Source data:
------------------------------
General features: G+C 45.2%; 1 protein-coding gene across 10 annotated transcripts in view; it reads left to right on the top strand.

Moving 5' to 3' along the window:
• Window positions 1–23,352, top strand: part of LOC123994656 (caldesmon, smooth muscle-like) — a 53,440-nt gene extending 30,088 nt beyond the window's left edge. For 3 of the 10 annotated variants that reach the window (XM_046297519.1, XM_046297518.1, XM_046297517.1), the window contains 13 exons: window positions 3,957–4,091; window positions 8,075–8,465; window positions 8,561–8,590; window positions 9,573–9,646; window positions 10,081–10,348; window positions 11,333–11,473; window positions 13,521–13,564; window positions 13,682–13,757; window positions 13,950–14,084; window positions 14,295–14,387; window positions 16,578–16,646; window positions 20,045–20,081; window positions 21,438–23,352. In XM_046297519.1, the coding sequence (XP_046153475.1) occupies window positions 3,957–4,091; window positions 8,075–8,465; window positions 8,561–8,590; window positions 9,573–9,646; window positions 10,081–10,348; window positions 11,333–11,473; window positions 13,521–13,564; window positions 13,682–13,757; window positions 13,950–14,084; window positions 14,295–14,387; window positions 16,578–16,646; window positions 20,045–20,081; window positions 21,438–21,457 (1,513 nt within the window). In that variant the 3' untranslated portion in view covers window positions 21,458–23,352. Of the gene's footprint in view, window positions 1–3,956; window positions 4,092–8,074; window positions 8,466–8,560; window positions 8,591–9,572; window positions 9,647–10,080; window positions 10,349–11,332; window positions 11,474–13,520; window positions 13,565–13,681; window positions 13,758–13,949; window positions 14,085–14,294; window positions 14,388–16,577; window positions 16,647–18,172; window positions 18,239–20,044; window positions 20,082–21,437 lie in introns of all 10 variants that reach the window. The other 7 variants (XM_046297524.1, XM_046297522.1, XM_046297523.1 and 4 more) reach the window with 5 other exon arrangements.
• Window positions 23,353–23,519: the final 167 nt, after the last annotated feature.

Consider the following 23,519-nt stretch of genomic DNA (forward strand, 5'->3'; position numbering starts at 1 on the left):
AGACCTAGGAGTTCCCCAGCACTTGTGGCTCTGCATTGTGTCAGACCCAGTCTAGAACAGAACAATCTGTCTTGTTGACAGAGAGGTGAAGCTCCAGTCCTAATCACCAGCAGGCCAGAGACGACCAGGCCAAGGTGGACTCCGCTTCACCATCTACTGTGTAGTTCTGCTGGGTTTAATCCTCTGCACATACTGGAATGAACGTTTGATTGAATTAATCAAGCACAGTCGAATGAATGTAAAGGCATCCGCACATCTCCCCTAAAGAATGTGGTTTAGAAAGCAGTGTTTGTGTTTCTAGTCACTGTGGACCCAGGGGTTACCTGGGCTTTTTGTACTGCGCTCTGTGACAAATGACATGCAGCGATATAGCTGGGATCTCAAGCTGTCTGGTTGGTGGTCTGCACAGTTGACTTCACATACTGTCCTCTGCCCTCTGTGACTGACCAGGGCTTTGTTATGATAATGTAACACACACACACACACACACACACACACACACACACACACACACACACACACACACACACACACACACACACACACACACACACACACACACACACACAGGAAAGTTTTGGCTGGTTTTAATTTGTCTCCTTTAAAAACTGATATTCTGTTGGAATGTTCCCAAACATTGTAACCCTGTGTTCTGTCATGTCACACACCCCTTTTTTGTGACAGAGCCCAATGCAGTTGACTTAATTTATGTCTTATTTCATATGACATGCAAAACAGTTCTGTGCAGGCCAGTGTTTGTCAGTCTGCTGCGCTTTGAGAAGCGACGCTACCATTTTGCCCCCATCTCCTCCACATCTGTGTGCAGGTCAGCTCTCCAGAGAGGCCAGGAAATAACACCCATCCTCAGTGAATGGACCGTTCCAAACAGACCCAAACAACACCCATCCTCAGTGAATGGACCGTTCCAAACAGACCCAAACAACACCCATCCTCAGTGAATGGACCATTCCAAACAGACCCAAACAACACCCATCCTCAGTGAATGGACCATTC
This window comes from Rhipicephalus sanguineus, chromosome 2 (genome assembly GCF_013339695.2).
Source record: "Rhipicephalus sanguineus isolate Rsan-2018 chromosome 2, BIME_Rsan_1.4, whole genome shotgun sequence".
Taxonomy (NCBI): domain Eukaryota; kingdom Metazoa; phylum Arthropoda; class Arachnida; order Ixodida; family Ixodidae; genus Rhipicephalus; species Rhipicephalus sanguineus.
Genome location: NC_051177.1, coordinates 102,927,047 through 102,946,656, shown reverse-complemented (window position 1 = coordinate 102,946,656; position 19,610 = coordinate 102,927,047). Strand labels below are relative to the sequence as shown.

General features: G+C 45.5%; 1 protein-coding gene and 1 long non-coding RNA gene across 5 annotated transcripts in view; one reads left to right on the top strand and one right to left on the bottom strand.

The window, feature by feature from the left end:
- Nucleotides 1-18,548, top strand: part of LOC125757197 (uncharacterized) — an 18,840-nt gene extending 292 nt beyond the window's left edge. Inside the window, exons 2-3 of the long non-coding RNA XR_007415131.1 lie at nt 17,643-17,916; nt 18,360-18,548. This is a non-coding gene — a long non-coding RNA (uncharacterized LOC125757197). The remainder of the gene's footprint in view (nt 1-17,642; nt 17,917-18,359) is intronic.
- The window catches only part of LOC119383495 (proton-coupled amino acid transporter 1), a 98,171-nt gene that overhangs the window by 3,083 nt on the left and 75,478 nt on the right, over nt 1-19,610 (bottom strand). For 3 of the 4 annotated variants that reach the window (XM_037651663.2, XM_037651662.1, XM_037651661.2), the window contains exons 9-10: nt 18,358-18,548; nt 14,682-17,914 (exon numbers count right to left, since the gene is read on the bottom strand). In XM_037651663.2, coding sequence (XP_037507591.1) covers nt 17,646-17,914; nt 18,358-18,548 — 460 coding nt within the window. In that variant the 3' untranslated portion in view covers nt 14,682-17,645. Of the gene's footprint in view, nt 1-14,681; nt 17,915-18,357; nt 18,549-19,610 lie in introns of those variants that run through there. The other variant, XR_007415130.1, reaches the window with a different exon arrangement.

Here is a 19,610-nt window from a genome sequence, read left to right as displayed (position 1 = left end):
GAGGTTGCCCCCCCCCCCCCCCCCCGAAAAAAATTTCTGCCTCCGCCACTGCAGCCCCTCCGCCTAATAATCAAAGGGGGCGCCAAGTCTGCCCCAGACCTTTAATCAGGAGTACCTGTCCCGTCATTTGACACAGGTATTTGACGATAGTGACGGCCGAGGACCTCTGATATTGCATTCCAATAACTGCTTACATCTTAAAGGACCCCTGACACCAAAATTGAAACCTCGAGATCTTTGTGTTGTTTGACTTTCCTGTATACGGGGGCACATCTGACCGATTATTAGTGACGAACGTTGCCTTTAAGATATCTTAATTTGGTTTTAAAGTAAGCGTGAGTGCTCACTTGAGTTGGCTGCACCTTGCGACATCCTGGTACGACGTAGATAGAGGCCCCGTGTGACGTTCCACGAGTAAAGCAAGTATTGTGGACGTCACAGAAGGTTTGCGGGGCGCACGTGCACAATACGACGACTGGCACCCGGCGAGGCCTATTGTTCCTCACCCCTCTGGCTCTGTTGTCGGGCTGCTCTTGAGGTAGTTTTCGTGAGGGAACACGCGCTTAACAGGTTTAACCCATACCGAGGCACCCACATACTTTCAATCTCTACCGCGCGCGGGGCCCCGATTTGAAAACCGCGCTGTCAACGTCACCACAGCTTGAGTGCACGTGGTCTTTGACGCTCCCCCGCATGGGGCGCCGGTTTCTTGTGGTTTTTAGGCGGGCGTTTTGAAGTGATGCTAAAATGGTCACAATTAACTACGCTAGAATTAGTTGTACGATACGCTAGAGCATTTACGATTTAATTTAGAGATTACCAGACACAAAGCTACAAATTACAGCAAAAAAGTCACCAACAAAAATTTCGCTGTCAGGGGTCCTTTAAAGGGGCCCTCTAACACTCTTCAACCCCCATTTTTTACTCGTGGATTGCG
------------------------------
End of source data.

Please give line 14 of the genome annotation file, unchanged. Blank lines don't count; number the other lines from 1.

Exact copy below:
- The window catches only part of LOC119383495 (proton-coupled amino acid transporter 1), a 98,171-nt gene that overhangs the window by 3,083 nt on the left and 75,478 nt on the right, over nt 1-19,610 (bottom strand). For 3 of the 4 annotated variants that reach the window (XM_037651663.2, XM_037651662.1, XM_037651661.2), the window contains exons 9-10: nt 18,358-18,548; nt 14,682-17,914 (exon numbers count right to left, since the gene is read on the bottom strand). In XM_037651663.2, coding sequence (XP_037507591.1) covers nt 17,646-17,914; nt 18,358-18,548 — 460 coding nt within the window. In that variant the 3' untranslated portion in view covers nt 14,682-17,645. Of the gene's footprint in view, nt 1-14,681; nt 17,915-18,357; nt 18,549-19,610 lie in introns of those variants that run through there. The other variant, XR_007415130.1, reaches the window with a different exon arrangement.